FTSF, Guest Blogs and Featured Spotlights, Memoir and Reflections, SoCS

For The Love Of… #FTSF #SoCS

My oma lived through World War II and food shortages. She knew something about the feeling of hunger. I don’t know her exact relationship with food, how close she came to starvation, but I do know it had an impact.

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This means she was always feeding us, how many show love, and she loved us all (her family) through food alright.

Chocolate. Pancakes with Ketchup. I loved her salads.

I’ll admit, I like that empty feeling, when my stomach grumbles a little, as I somehow feel I am controlling my body. I have had a fickle and brought relationship with food and I don’t see that easing up much as I get older.

I guess that does link to feeling hollow in other areas of one’s life. I have never known the fear of going hungry, have often times had more than my share, a plentiful amount of food around me.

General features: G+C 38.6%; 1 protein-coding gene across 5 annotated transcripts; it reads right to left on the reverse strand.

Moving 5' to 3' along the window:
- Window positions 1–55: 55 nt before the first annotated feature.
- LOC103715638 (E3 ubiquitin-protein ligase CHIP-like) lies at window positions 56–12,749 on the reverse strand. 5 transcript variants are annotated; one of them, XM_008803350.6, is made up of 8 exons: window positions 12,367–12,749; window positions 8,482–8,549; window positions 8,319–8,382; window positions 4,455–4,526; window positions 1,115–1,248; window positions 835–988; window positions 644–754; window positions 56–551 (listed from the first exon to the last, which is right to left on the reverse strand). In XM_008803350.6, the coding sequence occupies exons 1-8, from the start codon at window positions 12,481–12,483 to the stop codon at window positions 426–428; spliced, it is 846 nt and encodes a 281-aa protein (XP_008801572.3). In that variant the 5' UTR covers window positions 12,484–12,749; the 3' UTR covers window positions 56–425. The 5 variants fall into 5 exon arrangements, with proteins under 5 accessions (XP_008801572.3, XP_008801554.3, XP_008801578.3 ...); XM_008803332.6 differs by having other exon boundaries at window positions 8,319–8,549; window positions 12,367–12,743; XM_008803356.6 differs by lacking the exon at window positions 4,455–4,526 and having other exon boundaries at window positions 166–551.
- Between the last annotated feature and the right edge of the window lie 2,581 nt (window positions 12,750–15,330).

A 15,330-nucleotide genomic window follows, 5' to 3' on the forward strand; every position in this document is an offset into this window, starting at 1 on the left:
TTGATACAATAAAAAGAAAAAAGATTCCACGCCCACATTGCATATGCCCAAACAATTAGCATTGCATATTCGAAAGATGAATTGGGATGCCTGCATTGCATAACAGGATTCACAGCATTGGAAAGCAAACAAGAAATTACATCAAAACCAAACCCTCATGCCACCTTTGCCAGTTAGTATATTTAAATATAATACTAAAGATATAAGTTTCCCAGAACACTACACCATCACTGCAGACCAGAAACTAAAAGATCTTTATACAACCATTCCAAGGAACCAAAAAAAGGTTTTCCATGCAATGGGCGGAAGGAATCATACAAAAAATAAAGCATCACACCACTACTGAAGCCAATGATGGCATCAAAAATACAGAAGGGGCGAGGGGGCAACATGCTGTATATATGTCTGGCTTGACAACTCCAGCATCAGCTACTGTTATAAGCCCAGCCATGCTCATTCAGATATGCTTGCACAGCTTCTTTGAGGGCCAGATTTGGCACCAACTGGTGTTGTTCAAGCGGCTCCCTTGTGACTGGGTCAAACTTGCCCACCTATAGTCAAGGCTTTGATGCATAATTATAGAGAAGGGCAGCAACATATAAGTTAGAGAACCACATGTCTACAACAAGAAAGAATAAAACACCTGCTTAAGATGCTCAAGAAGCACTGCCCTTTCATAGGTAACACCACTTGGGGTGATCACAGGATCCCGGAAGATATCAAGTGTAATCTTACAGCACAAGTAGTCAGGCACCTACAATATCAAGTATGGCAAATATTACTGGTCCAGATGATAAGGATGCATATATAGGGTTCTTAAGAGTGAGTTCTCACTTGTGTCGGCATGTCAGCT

I struggled with food smells, when I was in the midst of kidney failure and the mouth watering aroma of bacon, a favourite of so many, made me want to vomit.

Now I still carry around with me a definite sensitivity to food smells. I don’t want my past with food or that of a loved one to bleed into the feelings of emotional emptiness or a hollowed out feeling of loneliness, one that only stuffing my face can quench.

I want food to be something enjoyable. I want to appreciate each and every flavour I come across. I know the problems with food and a lack of it that much of the world faces. I know I have had it good in comparison.

It’s
Stream of Consciousness Saturday #SoCS
on a Sunday.

Also, I’m linking up (on a double stream of consciousness weekend) with Kristi from
Finding Ninee
and Kenya G. from
Sporadically Yours,
on the subject of food and feeling empty vs (/) hollow.

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One thought on “For The Love Of… #FTSF #SoCS

  1. Sometimes it seems to take years to get past the association of certain smells when one was sick and couldn’t stand the smell.
    I think that it was kind of a tradition in the past to just keep serving one’s guests as a sign of hospitality. Who knows the reason. Might have been because of the lean years, i.e. the Great Depression, or the great wars.
    I hope you have a good week.

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